Nestle’s Endorsed Brand Hierarchy

This is a system in which a parent brand that supports each individual sub-brand places its goods and services beneath it as sub-brands.

For instance, KitKat, Nescafe, and Nestea are only a few product lines and sub-brands that Nestle, the parent company, endorses using the approved hierarchy structure.

Compared to the monolithic structure, this method gives the sub-brands a bit more latitude to diverge from the appearance, personality, and feel of the parent brands.

By using this strategy, each sub-brand clearly presents the parent brand while still having its own distinct visual identity.

FedEx Branded House Hierarchy

With a name, position, and target market assigned to each sub-brand, a branded house strategy gives structure to a portfolio of brands in which the sub-brands distinctly capitalize on the reputation and equity of the parent brand.

A few excellent instances of branded housing strategies are FedEx and Virgin.

Virgin Atlantic, Virgin Media, and Virgin Money are just a few of the Virgin sub-brands that are obviously under the parent company Virgin’s umbrella.

P&G House of Brands Hierarchy

Out of all the brand hierarchy methods, the House Of Brands Hierarchy is the most autonomous brand strategy.

By using this strategy, the parent company may showcase a portfolio of autonomous brands, each with a unique identity, positioning, personality, message, and target market.

using comparable goods that appeal to different groups, parent brands may service a broad range of markets and market segments using this strategy.

Procter & Gamble and Unilever are the two companies that best exemplify the house of brands approach.

With 65 brands across 10 product categories, Proctor & Gamble is home to well-known brands including Pampers, Gilette, and Tide.

Marriott Hotels-Endorsed  Brand Hierarchy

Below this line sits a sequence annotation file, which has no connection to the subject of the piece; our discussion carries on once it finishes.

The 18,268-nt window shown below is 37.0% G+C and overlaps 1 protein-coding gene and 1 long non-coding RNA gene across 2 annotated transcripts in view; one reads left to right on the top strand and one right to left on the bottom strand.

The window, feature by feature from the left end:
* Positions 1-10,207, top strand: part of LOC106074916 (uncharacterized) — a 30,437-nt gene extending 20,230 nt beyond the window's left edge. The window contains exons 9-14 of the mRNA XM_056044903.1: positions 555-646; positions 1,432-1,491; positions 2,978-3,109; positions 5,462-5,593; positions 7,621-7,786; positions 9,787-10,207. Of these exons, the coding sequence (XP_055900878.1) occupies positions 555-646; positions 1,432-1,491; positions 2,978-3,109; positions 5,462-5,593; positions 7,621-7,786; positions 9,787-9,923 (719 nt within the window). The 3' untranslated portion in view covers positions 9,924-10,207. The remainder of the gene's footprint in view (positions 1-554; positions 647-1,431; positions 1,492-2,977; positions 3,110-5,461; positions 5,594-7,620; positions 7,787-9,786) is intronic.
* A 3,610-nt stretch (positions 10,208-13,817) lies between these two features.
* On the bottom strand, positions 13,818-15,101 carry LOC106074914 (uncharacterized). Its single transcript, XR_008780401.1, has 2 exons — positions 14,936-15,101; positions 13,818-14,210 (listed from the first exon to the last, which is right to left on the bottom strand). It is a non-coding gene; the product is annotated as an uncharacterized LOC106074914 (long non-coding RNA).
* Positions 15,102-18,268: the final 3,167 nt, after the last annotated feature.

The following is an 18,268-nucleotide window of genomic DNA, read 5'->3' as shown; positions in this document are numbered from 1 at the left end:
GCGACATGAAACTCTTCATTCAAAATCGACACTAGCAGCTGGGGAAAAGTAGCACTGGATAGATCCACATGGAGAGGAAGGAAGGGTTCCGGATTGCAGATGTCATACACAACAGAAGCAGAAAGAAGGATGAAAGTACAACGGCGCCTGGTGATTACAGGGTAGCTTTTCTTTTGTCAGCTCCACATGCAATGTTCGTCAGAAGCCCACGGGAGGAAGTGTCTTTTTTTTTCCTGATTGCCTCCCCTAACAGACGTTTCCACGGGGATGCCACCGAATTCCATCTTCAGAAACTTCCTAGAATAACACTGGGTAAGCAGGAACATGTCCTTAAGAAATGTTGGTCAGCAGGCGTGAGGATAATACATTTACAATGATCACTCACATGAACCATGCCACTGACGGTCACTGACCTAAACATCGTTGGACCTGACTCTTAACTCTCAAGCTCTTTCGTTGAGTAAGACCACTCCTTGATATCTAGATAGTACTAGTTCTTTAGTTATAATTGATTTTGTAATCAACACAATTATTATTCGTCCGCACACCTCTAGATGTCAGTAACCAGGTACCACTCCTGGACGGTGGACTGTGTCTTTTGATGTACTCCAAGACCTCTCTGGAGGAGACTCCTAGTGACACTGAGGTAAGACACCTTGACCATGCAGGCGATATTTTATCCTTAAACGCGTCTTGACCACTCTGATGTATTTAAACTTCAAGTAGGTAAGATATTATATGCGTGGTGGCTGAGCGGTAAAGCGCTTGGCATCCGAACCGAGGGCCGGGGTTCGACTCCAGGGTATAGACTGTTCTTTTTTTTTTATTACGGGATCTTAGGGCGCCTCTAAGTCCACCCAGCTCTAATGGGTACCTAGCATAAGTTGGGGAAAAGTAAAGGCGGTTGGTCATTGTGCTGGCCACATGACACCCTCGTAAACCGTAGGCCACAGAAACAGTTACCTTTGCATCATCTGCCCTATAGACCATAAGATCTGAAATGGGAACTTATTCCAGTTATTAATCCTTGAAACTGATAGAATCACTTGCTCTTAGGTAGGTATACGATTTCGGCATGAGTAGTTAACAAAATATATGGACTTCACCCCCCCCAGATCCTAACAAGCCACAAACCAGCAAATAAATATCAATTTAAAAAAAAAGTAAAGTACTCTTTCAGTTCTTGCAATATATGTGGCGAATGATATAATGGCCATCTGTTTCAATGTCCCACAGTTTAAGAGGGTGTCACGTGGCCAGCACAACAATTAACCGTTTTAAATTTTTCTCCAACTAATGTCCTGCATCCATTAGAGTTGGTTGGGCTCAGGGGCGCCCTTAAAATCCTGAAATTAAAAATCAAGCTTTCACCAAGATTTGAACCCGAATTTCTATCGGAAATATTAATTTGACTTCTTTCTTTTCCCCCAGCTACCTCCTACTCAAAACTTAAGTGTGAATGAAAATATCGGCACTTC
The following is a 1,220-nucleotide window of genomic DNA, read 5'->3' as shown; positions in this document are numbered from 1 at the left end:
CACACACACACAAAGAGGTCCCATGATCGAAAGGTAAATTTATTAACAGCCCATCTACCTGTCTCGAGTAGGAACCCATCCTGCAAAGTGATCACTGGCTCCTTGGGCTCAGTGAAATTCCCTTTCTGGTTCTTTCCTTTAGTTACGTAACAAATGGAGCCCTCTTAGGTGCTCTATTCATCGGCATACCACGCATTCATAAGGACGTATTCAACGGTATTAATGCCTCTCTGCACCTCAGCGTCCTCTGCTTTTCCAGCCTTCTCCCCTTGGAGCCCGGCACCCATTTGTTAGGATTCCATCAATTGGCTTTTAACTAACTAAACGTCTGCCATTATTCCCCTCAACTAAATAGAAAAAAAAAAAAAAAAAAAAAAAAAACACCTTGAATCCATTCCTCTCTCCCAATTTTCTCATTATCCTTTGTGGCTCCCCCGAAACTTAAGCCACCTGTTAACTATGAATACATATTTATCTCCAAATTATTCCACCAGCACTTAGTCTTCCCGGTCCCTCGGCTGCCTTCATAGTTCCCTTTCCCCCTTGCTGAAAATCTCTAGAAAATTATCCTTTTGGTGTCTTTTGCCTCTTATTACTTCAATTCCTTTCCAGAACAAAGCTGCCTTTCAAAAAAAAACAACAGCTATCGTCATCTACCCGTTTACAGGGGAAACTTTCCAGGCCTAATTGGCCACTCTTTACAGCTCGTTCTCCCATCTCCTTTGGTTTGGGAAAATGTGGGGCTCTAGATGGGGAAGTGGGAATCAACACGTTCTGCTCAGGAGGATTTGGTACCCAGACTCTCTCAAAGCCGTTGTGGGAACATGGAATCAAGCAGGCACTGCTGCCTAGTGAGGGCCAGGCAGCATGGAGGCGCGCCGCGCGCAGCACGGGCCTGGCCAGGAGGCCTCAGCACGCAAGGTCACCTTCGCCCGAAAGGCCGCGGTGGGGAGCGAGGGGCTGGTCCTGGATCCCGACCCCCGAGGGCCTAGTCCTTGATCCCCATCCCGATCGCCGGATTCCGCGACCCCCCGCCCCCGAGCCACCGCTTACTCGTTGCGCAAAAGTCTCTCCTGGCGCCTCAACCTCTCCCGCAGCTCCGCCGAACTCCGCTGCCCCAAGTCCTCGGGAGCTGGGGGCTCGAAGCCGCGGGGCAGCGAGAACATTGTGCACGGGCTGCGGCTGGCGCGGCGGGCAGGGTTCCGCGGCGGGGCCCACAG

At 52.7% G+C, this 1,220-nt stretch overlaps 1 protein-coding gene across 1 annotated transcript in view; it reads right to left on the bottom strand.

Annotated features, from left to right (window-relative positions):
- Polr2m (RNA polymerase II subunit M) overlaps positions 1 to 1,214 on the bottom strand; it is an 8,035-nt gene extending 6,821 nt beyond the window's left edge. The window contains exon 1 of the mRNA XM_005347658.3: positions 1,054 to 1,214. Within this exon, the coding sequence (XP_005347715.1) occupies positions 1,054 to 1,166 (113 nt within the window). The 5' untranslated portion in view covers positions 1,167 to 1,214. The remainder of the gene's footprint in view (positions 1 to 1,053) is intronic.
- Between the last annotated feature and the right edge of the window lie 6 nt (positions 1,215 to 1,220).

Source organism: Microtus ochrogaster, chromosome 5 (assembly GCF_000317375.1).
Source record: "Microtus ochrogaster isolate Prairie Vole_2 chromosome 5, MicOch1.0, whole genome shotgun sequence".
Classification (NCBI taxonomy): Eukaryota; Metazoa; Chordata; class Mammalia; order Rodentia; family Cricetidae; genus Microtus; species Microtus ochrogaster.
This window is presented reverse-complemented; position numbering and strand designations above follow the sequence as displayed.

Parent brands and sub-brands benefit from a hybrid brand hierarchy that combines the independence and flexibility of the house of brands strategy with the connotations and brand equity of an authorized brand approach.

The Marriot Hotel, which has distinct sub-brands for each of its hotels and resorts, is a great illustration of a hybrid brand hierarchy.

While some of these sub-brands, like the Ritz-Carlton, Westin, and Sheraton, are part of the House of Brand framework, others, like the Marriot Executive Apartments and the Marriot Courtyard, make use of the approved brand strategy.

Product Portfolio vs. Brand Portfolio

Although there is a distinction, the terms “product portfolio” and “brand portfolio” are also sometimes used synonymously.

A product portfolio is the assortment of goods and services that a business provides, while a brand portfolio is the collection of brands that a business owns or oversees.

A brand hierarchy provides a framework and a strategic direction for management in terms of product creation and growth, assisting in the efficient administration of both brand and product portfolios.

What Levels Does the Brand Hierarchy Have?

Brand Hierarchy levels

The brand family has a distinct conceptual and visual structure thanks to the many tiers of the brand hierarchy.

The many tiers of the brand hierarchy are as follows:

Corporate Brand

The corporate brand, such as The Coca-Cola corporation and Amazon, is the overarching parent brand and the highest level of the brand hierarchy, signifying the overall corporate brand of a corporation.

Family Brand

The term “family brand level” refers to a collection of companies that share a parent brand. For instance, the Virgin parent brand includes Virgin Atlantic and Virgin Money as sub-brands.

Individual Brand

An autonomous brand with a distinct identity, positioning, and target market is represented by an individual brand.

Even though they could be a part of a broader brand portfolio, individual brands function on their own.

Product Brand

A product brand is a particular service or thing that falls under a certain brand.